Monday, July 15, 2019

Design Profile: Lighting in a Brilliant New Light

San Francisco Lighting Designer Jonathan Browning Creates Elegant Classical and Modern Lighting of Superb Style, Character and Individuality.

“My two great aesthetic loves when I began designing in 2003 were French Beaux Arts classicism and industrial design (especially late 19th century). My first collection was achieved through a combination of the two, and a large nod to minimalism. Later I studied archives, books, auctions, and web, studying everything I could find on European mid-century design and architecture. I went in a more modern direction. I’m always experimenting, creating prototypes, looking for new approaches to lighting. So today…my style is both classical and modern…with an emphasis on luxurious materials and finest craftsmanship.” — JONATHAN BROWNING

San Francisco lighting designer Jonathan Browning is world-renowned for his elegant, inventive, and dramatic lighting designs. His designs are shown at the De Sousa Hughes showroom in San Francisco, and in fourteen international showrooms, including Paris, London Riyadh and Toronto.

His modern collections of chandeliers and sconces and lamps for Restoration Hardware are the most popular of all the company’s designer collections. His bold outdoor lanterns, table lamps, reading lamps, virtuoso chandeliers, sconces, and highly original Beaux-Arts-style chandeliers are specified by designers and architects for mansions and penthouses and residences around the world.

“Lighting is my passion and my obsession, and I’m so happy this is a golden age for lighting design,” said Browning, originally from Manhattan Beach. He has a master’s degree in architecture and design from Southern California Institute of Architecture.

After working around the world as a specialist on hotel design, apparel company store design, product design, and visual merchandising, in 2003 he opened Jonathan Browning Studios.

Jonathan Browning’s more than 150-design collections are now growing to include a complete range of lighting, as well as hardware and faucets. He has designed over 500 lighting designs for RH, and recently designed new lighting for McGuire.

One reason for his success is that his designs are versatile, with both a classical and modern approach, and all have the quality of old-world craftsmanship. He also uses a very limited palette of materials for his line-crystal, bronze, brass-- and most of his designers were simply bronze for the first 6 -8 years.

“In the last 5 years I have added lead crystal and bisque porcelain to my line,” Jonathan Browning told me. “I use paper thin porcelain as a shade material. Porcelain is magic: When the light is off the matte, unglazed surface looks like honed stone, but when illuminated it glows golden and warm – almost amber – and the harsh white transforms itself.”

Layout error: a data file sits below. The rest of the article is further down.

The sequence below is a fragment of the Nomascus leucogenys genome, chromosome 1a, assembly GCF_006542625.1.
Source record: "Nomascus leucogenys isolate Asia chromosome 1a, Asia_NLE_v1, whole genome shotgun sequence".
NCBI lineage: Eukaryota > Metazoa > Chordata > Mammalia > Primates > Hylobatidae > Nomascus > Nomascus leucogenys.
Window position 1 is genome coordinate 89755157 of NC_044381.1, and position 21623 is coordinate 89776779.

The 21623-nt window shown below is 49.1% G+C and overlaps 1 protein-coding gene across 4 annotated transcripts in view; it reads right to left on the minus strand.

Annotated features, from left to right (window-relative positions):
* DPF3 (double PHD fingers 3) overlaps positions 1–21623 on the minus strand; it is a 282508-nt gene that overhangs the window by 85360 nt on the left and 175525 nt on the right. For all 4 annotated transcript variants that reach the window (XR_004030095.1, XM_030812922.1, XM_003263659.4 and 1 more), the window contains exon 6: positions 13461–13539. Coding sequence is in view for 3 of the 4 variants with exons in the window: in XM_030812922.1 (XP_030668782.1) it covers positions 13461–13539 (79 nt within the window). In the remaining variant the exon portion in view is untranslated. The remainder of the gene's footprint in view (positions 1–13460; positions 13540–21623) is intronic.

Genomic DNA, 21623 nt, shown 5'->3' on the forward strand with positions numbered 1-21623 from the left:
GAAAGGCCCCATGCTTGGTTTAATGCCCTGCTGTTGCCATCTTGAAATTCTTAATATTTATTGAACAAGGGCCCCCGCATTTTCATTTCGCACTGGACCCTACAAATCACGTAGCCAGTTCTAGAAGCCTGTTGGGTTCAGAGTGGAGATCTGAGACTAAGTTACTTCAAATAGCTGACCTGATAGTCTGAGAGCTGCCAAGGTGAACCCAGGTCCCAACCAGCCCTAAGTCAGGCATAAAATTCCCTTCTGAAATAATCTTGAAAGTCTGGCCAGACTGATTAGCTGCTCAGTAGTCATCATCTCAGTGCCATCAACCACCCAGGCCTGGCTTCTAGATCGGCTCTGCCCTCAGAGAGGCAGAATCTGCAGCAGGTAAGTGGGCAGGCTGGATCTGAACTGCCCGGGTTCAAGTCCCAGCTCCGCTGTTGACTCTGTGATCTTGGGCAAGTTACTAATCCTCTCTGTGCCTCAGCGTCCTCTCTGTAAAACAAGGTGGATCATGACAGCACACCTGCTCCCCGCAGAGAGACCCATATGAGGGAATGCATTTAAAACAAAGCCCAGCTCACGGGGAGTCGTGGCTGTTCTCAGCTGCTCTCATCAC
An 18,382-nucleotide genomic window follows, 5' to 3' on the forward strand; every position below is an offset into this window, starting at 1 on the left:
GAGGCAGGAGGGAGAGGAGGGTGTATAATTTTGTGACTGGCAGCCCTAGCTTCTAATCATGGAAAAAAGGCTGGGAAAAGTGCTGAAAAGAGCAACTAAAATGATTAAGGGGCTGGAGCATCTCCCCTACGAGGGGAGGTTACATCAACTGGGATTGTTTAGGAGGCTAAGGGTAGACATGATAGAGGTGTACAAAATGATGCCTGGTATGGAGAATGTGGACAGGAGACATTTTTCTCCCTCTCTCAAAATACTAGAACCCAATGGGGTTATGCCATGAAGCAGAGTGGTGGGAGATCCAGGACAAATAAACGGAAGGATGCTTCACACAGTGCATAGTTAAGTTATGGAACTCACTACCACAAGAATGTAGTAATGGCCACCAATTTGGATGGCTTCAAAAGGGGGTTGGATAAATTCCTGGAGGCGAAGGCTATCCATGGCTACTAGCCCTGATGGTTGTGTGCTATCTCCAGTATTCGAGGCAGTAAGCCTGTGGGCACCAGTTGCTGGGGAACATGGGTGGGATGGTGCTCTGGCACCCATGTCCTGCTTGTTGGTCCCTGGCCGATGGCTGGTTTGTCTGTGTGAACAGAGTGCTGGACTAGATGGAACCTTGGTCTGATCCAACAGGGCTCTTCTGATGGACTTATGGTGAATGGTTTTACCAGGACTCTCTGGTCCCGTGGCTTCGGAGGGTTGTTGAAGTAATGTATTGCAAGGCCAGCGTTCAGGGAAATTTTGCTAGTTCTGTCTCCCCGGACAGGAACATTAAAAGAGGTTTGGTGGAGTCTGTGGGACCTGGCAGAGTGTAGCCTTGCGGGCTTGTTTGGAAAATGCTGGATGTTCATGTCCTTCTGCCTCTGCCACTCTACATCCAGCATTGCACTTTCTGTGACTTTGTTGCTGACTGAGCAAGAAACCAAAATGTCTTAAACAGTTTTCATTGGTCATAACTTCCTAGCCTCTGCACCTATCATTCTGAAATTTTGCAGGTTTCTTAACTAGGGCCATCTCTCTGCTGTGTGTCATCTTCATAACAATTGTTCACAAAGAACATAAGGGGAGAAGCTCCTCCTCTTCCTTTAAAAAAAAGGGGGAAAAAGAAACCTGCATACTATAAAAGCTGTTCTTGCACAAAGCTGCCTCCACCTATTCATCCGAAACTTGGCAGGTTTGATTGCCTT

His aesthetic of combining Beaux Arts classicism with industrial design minimalism has given him a devoted audience. And Browning loves to experiment and keep his collections fresh.

“I love the inspiration of the 19th century and now I’m researching international mid-century European design and architecture,” said Browning. “Having grown up in LA in the 1960’s mid century held little to no fascination for me. I discovered that ideas, shapes, and engineering techniques from this era could be hugely inspiring. And once I shifted my work to this more modern, less classical aesthetic my business exploded. What had always been steady sales became explosive growth. JBS is now 3 times bigger since I changed this direction. In my designs I seek timeless inspirations, silhouettes, concepts, always with a fresh approach.”

Jonathan Browning’s Tips on Lighting: Exclusive Tips for readers of THE STYLE SALONISTE

1. Lighting is the ultimate make or break element in every interior. Moderation is the key regarding lighting in general, and especially recessed lighting. Putting all lighting on dimmers is paramount, and I advise discretion regarding placement of spots. And of course sconces and chandeliers and torchieres are essential, but in moderation. The goal is a balanced, peaceful illumination that never glares, always focuses on correct elements, and mostly creates a harmonious, pleasing mood. 

2. The Living Room: The most public room in the house. It therefore needs to be illuminated in a manner that pleases and assists the guest. The only recessed spots should be over the coffee table, and on artwork on walls. Never generally in a grid. Never too bright. On a dimmer.

A beautifully proportioned chandelier (never too small or too large) can be wonderful in a living room, an intentional piece of sculpture hanging in the space. Chandeliers should never be too bright or hard to look at. Soft and subtle will always work best in this room.

Rely on shaded table lamps and torchieres for everything else. Task lamps for reading at sofa side or chair side are ideal. In this manner you can well light the living room without any single light being bright. Create mood, and never over-light the room.